Good and Evil in an Ambiguous WorldMarch 2008
By Isaac Frisbie (firstname.lastname@example.org)
I remember when I was a kid growing up in the eighties I used to love to watch pro wrestling. I even went to one at the local convention center and saw Hulk Hogan, Junkyard Dog, Andre the Giant, etc. I used to also love to watch Transformers and all the other kiddie shows you would expect a young boy to watch as a child. What I loved about these shows was that there was a clear distinction between right and wrong, good and evil. Hulk Hogan was the good guy, Randy Savage the bad guy. Optimus Prime was the ultimate good guy, while Megatron was his antithesis.
As I grew older the line between hero and villain became more blurred. Steve Austin and the Rock were the "bad" good guys, Wolverine was the rebellious and violent good guy. Batman has, for many years walked a thin line between good and evil. Although convincingly good, Batman lives in a world where evil is everywhere, and it's his job to keep it at bay. He assumes the worst in humanity because he believes everyone can potentially have ulterior motives.
We live in a world that believes that there is no such thing as good and evil, just shades of gray. We have mainstream media that tells us about all the bad in the world, because happiness does not sell like tragedy. Ratings would plummet because news would be more boring. So they spend less time telling it like it is and hype the negative. How often do we hear of a killing, robbery, fire, stock crashes, etc.? What if for every negative story there was a positive story about a school being built, or some poor person being helped out? But we are overwhelmingly given the bad.
This is why in a world of chaos and ambiguity, we have figures like Superman that buck the trend and tell us that there is good out there, and that people have good in them and that that is what we should focus on. Superman provides us with a moral anchor that we can always have.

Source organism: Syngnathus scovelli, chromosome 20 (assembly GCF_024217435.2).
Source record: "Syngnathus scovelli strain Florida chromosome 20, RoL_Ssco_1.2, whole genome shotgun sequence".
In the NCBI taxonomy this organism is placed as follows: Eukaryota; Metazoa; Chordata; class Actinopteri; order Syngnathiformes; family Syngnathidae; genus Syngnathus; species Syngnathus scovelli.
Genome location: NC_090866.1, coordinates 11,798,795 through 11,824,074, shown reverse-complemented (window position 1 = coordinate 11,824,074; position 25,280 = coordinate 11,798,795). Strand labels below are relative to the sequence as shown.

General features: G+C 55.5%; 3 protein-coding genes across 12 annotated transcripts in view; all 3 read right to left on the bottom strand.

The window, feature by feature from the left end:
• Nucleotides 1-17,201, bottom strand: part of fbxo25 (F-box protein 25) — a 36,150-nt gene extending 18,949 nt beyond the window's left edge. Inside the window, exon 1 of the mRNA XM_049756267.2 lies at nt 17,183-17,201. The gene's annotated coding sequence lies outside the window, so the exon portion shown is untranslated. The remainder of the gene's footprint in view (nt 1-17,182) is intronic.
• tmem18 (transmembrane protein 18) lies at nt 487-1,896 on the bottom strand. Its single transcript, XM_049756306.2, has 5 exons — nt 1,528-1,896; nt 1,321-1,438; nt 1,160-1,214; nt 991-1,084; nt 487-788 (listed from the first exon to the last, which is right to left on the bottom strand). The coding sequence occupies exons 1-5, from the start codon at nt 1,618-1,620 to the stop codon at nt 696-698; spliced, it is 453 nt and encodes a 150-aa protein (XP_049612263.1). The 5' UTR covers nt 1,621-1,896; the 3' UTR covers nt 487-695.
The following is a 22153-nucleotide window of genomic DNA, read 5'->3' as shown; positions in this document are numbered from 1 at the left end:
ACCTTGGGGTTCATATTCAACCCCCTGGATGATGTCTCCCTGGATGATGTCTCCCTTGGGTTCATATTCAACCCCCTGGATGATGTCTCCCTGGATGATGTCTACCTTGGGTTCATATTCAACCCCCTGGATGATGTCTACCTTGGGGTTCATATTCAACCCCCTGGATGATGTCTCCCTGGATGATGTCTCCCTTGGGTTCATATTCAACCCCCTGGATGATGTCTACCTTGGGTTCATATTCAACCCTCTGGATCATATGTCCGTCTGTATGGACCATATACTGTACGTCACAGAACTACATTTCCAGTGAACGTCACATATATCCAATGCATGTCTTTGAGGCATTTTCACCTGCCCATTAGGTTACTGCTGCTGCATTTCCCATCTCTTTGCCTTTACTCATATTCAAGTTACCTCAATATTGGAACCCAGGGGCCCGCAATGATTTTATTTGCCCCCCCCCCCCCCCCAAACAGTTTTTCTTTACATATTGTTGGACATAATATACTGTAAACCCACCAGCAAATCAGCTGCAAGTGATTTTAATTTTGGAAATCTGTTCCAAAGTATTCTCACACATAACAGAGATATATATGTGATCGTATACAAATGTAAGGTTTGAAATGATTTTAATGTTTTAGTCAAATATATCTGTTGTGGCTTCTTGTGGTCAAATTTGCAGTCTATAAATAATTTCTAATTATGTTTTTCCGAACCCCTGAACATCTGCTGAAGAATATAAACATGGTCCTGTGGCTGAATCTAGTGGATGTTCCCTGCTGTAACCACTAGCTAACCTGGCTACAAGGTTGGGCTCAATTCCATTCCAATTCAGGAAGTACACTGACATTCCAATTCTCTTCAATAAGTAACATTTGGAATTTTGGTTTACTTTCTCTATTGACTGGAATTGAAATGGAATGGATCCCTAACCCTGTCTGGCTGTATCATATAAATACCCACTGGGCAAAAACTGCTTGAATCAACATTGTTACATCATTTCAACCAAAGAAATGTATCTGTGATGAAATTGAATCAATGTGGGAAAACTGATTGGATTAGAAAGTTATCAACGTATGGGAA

Throughout the Superman mythos, we have been given so many great quotes that have stood the test of time. One of my favorites is from Superman: The Movie. He is asked why he is here and he responds so innocently and powerfully, "I'm here to fight for truth, and justice, and the American way." Now even though he says America it can be safely said that he fights for what is right, no matter what. I could go on for longer but we all understand who Superman is. There is no ambiguity with him.
Kevin Smith said that the character of Superman should be killed off because his greatest stories have been told. He needs to make way for the up and comers. The problem with Superman has NEVER been Superman, it has been bad writing. Even the greatest stories can be butchered by bad writing. How popular was Green Lantern? Many people felt the path to evil and eventual redemption of Hal was wrong because of continuous retconning and saying, "Well, we can tell people didn't like that story (of him becoming Parallax) so we'll wriggle our way out of this one by redeeming him." And yet Sinestro Corps went on to be one of the most talked about comics for DC in a while. This is proof that you can take anything and make it great with solid writing. This is why Kevin Smith is simply wrong.
Now more than ever we need the character of Superman because he has always been a lighthouse in a world without hope. Superman has been, is, and always will be, the standard to which other superheroes are measured. Without Superman being the standard-bearer, what would we have left? We would have ambiguity and shades of gray. Superman shows us there is such a thing as good and evil and light and darkness. And that is why Superman will always be the greatest superhero to exist.